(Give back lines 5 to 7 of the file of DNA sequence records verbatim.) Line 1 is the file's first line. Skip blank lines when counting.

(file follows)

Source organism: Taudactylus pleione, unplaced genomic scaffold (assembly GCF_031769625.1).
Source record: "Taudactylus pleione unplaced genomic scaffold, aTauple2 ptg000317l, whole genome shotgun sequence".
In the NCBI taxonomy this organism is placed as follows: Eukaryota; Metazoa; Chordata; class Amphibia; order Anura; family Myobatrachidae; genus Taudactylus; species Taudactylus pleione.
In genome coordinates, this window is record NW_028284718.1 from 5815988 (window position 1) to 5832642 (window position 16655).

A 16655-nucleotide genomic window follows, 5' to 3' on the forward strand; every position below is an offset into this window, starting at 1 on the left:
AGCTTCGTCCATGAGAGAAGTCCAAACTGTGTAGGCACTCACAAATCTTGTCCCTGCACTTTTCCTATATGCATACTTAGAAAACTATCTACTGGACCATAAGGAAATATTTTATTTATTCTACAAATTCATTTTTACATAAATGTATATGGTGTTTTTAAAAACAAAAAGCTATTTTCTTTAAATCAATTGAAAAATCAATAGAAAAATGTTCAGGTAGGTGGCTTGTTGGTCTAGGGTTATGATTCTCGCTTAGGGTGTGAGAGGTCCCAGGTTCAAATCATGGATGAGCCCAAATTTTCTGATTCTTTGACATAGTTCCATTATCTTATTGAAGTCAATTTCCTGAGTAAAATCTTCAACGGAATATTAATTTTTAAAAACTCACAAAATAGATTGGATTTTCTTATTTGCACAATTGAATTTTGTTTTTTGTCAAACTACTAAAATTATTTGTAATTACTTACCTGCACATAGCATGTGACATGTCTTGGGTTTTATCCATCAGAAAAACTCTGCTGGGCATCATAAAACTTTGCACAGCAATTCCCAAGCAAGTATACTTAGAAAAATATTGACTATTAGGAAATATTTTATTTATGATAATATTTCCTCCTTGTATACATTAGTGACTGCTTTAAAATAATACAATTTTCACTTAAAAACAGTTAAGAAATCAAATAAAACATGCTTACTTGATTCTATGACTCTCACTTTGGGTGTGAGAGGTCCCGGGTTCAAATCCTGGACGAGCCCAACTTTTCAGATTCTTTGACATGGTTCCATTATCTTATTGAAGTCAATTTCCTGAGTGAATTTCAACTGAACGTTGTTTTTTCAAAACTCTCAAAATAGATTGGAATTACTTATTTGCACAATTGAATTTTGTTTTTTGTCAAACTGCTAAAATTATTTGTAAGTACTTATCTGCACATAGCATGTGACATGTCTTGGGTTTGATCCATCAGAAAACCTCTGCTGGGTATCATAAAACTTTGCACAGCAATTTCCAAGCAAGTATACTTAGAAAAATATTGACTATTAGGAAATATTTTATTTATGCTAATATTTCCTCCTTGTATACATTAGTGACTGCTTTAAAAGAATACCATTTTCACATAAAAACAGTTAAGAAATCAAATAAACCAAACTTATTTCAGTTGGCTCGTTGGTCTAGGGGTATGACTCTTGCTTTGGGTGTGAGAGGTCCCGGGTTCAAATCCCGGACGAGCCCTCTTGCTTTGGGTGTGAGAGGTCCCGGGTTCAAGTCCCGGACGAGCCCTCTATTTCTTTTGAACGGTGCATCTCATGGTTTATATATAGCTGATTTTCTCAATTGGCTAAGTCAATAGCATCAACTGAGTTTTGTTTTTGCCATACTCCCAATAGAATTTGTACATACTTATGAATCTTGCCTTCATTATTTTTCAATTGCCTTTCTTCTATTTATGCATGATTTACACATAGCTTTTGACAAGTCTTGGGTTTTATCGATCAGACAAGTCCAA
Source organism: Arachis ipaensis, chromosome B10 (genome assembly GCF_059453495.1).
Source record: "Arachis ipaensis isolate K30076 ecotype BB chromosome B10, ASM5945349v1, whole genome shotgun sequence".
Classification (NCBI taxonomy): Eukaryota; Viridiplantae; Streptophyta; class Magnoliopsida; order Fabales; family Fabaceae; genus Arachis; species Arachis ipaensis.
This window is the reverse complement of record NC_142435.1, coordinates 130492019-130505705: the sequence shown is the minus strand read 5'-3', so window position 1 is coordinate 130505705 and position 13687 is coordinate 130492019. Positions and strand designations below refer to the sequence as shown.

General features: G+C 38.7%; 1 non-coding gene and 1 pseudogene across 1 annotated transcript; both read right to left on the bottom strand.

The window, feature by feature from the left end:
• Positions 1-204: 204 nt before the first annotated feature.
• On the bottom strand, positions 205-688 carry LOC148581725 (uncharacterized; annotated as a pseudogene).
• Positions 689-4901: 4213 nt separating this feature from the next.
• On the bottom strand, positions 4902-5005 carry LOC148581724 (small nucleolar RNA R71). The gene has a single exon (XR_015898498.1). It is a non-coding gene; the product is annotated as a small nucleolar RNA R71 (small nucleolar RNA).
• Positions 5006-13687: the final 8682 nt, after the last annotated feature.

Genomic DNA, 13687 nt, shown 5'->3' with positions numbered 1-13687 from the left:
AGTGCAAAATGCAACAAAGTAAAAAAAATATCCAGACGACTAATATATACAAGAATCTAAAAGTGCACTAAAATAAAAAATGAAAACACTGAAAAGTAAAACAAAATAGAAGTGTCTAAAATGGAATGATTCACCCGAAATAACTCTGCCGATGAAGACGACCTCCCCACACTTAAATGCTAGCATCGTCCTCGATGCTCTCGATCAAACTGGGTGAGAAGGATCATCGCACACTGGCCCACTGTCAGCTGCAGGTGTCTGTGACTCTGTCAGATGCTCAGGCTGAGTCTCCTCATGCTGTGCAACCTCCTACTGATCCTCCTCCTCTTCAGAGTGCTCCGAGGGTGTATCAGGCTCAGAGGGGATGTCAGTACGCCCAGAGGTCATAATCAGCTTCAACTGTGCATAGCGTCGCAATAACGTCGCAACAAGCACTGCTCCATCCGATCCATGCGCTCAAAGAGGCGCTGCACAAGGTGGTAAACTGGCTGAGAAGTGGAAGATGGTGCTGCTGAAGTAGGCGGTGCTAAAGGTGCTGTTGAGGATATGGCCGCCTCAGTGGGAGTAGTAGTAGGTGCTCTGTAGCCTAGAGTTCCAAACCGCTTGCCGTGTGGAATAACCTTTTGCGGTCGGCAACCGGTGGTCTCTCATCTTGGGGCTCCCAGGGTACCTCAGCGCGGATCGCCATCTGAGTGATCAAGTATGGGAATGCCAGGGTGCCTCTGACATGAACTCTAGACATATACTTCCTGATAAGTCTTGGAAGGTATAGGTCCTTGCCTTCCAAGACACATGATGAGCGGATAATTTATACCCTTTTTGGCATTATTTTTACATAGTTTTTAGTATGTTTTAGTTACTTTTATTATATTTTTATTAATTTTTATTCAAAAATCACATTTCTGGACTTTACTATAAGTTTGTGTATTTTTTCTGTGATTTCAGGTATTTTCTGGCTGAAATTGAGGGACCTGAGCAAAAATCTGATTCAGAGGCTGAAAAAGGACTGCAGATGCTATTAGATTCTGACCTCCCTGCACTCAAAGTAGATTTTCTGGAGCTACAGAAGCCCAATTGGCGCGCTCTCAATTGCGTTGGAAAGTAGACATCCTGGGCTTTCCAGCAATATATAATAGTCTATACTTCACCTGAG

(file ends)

A 16655-nucleotide genomic window follows, 5' to 3' on the forward strand; every position below is an offset into this window, starting at 1 on the left:
AGCTTCGTCCATGAGAGAAGTCCAAACTGTGTAGGCACTCACAAATCTTGTCCCTGCACTTTTCCTATATGCATACTTAGAAAACTATCTACTGGACCATAAGGAAATATTTTATTTATTCTACAAATTCATTTTTACATAAATGTATATGGTGTTTTTAAAAACAAAAAGCTATTTTCTTTAAATCAATTGAAAAATCAATAGAAAAATGTTCAGGTAGGTGGCTTGTTGGTCTAGGGTTATGATTCTCGCTTAGGGTGTGAGAGGTCCCAGGTTCAAATCATGGATGAGCCCAAATTTTCTGATTCTTTGACATAGTTCCATTATCTTATTGAAGTCAATTTCCTGAGTAAAATCTTCAACGGAATATTAATTTTTAAAAACTCACAAAATAGATTGGATTTTCTTATTTGCACAATTGAATTTTGTTTTTTGTCAAACTACTAAAATTATTTGTAATTACTTACCTGCACATAGCATGTGACATGTCTTGGGTTTTATCCATCAGAAAAACTCTGCTGGGCATCATAAAACTTTGCACAGCAATTCCCAAGCAAGTATACTTAGAAAAATATTGACTATTAGGAAATATTTTATTTATGATAATATTTCCTCCTTGTATACATTAGTGACTGCTTTAAAATAATACAATTTTCACTTAAAAACAGTTAAGAAATCAAATAAAACATGCTTACTTGATTCTATGACTCTCACTTTGGGTGTGAGAGGTCCCGGGTTCAAATCCTGGACGAGCCCAACTTTTCAGATTCTTTGACATGGTTCCATTATCTTATTGAAGTCAATTTCCTGAGTGAATTTCAACTGAACGTTGTTTTTTCAAAACTCTCAAAATAGATTGGAATTACTTATTTGCACAATTGAATTTTGTTTTTTGTCAAACTGCTAAAATTATTTGTAAGTACTTATCTGCACATAGCATGTGACATGTCTTGGGTTTGATCCATCAGAAAACCTCTGCTGGGTATCATAAAACTTTGCACAGCAATTTCCAAGCAAGTATACTTAGAAAAATATTGACTATTAGGAAATATTTTATTTATGCTAATATTTCCTCCTTGTATACATTAGTGACTGCTTTAAAAGAATACCATTTTCACATAAAAACAGTTAAGAAATCAAATAAACCAAACTTATTTCAGTTGGCTCGTTGGTCTAGGGGTATGACTCTTGCTTTGGGTGTGAGAGGTCCCGGGTTCAAATCCCGGACGAGCCCTCTTGCTTTGGGTGTGAGAGGTCCCGGGTTCAAGTCCCGGACGAGCCCTCTATTTCTTTTGAACGGTGCATCTCATGGTTTATATATAGCTGATTTTCTCAATTGGCTAAGTCAATAGCATCAACTGAGTTTTGTTTTTGCCATACTCCCAATAGAATTTGTACATACTTATGAATCTTGCCTTCATTATTTTTCAATTGCCTTTCTTCTATTTATGCATGATTTACACATAGCTTTTGACAAGTCTTGGGTTTTATCGATCAGACAAGTCCAA
Source organism: Arachis ipaensis, chromosome B10 (genome assembly GCF_059453495.1).